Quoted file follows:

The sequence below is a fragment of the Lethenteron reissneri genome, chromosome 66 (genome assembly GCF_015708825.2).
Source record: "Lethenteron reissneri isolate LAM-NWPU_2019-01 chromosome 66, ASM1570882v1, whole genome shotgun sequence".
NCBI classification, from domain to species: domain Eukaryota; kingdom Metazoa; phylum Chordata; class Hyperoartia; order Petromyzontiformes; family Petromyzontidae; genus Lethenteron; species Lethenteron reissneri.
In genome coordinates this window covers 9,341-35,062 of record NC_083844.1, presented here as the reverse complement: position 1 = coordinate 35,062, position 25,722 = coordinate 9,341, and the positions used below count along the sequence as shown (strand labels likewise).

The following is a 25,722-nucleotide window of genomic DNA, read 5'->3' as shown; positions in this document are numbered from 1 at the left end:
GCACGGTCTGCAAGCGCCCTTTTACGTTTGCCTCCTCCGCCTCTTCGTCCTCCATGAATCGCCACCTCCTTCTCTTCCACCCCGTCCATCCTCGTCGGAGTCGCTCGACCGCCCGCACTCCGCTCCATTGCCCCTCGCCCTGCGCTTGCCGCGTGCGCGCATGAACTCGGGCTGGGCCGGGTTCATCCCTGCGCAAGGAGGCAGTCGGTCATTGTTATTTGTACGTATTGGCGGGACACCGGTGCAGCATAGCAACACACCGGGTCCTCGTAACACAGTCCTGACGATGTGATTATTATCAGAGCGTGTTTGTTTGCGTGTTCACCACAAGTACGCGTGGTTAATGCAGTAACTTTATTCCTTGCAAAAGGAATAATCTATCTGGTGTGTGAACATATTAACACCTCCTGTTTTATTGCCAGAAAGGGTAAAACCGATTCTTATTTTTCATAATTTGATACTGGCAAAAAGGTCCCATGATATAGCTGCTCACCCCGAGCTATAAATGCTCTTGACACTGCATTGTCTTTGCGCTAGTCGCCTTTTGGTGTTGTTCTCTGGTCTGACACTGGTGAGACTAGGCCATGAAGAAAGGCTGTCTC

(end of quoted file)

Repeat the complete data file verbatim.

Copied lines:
The sequence below is a fragment of the Lethenteron reissneri genome, chromosome 66 (genome assembly GCF_015708825.2).
Source record: "Lethenteron reissneri isolate LAM-NWPU_2019-01 chromosome 66, ASM1570882v1, whole genome shotgun sequence".
NCBI classification, from domain to species: domain Eukaryota; kingdom Metazoa; phylum Chordata; class Hyperoartia; order Petromyzontiformes; family Petromyzontidae; genus Lethenteron; species Lethenteron reissneri.
In genome coordinates this window covers 9,341-35,062 of record NC_083844.1, presented here as the reverse complement: position 1 = coordinate 35,062, position 25,722 = coordinate 9,341, and the positions used below count along the sequence as shown (strand labels likewise).

The following is a 25,722-nucleotide window of genomic DNA, read 5'->3' as shown; positions in this document are numbered from 1 at the left end:
GCACGGTCTGCAAGCGCCCTTTTACGTTTGCCTCCTCCGCCTCTTCGTCCTCCATGAATCGCCACCTCCTTCTCTTCCACCCCGTCCATCCTCGTCGGAGTCGCTCGACCGCCCGCACTCCGCTCCATTGCCCCTCGCCCTGCGCTTGCCGCGTGCGCGCATGAACTCGGGCTGGGCCGGGTTCATCCCTGCGCAAGGAGGCAGTCGGTCATTGTTATTTGTACGTATTGGCGGGACACCGGTGCAGCATAGCAACACACCGGGTCCTCGTAACACAGTCCTGACGATGTGATTATTATCAGAGCGTGTTTGTTTGCGTGTTCACCACAAGTACGCGTGGTTAATGCAGTAACTTTATTCCTTGCAAAAGGAATAATCTATCTGGTGTGTGAACATATTAACACCTCCTGTTTTATTGCCAGAAAGGGTAAAACCGATTCTTATTTTTCATAATTTGATACTGGCAAAAAGGTCCCATGATATAGCTGCTCACCCCGAGCTATAAATGCTCTTGACACTGCATTGTCTTTGCGCTAGTCGCCTTTTGGTGTTGTTCTCTGGTCTGACACTGGTGAGACTAGGCCATGAAGAAAGGCTGTCTC